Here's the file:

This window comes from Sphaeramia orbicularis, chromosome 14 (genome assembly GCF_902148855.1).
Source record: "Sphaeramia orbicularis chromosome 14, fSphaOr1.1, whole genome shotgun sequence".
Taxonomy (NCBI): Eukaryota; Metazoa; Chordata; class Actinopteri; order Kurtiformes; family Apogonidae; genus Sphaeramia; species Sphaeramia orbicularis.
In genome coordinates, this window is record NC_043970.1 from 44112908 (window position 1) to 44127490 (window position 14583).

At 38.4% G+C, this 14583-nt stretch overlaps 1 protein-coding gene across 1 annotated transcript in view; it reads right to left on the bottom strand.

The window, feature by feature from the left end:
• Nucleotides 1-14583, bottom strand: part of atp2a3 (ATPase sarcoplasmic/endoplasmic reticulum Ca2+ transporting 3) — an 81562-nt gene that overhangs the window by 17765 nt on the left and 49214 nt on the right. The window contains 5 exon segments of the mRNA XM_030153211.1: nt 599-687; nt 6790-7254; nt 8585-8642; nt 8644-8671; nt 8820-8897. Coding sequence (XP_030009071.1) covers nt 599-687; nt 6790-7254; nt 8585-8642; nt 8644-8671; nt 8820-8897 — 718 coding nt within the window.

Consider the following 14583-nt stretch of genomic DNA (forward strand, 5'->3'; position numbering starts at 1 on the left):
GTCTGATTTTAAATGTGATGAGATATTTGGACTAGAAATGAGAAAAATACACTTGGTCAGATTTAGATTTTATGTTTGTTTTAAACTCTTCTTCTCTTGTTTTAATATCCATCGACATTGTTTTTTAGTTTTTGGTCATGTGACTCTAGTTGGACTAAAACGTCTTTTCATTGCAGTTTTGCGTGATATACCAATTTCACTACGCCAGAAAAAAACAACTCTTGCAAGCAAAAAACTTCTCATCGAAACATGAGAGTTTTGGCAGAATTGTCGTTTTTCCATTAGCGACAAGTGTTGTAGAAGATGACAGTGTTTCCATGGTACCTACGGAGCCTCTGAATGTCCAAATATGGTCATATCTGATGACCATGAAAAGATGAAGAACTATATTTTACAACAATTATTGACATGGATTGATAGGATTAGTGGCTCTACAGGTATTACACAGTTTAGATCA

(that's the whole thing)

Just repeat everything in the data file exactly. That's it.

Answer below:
This window comes from Sphaeramia orbicularis, chromosome 14 (genome assembly GCF_902148855.1).
Source record: "Sphaeramia orbicularis chromosome 14, fSphaOr1.1, whole genome shotgun sequence".
Taxonomy (NCBI): Eukaryota; Metazoa; Chordata; class Actinopteri; order Kurtiformes; family Apogonidae; genus Sphaeramia; species Sphaeramia orbicularis.
In genome coordinates, this window is record NC_043970.1 from 44112908 (window position 1) to 44127490 (window position 14583).

At 38.4% G+C, this 14583-nt stretch overlaps 1 protein-coding gene across 1 annotated transcript in view; it reads right to left on the bottom strand.

The window, feature by feature from the left end:
• Nucleotides 1-14583, bottom strand: part of atp2a3 (ATPase sarcoplasmic/endoplasmic reticulum Ca2+ transporting 3) — an 81562-nt gene that overhangs the window by 17765 nt on the left and 49214 nt on the right. The window contains 5 exon segments of the mRNA XM_030153211.1: nt 599-687; nt 6790-7254; nt 8585-8642; nt 8644-8671; nt 8820-8897. Coding sequence (XP_030009071.1) covers nt 599-687; nt 6790-7254; nt 8585-8642; nt 8644-8671; nt 8820-8897 — 718 coding nt within the window.

Consider the following 14583-nt stretch of genomic DNA (forward strand, 5'->3'; position numbering starts at 1 on the left):
GTCTGATTTTAAATGTGATGAGATATTTGGACTAGAAATGAGAAAAATACACTTGGTCAGATTTAGATTTTATGTTTGTTTTAAACTCTTCTTCTCTTGTTTTAATATCCATCGACATTGTTTTTTAGTTTTTGGTCATGTGACTCTAGTTGGACTAAAACGTCTTTTCATTGCAGTTTTGCGTGATATACCAATTTCACTACGCCAGAAAAAAACAACTCTTGCAAGCAAAAAACTTCTCATCGAAACATGAGAGTTTTGGCAGAATTGTCGTTTTTCCATTAGCGACAAGTGTTGTAGAAGATGACAGTGTTTCCATGGTACCTACGGAGCCTCTGAATGTCCAAATATGGTCATATCTGATGACCATGAAAAGATGAAGAACTATATTTTACAACAATTATTGACATGGATTGATAGGATTAGTGGCTCTACAGGTATTACACAGTTTAGATCA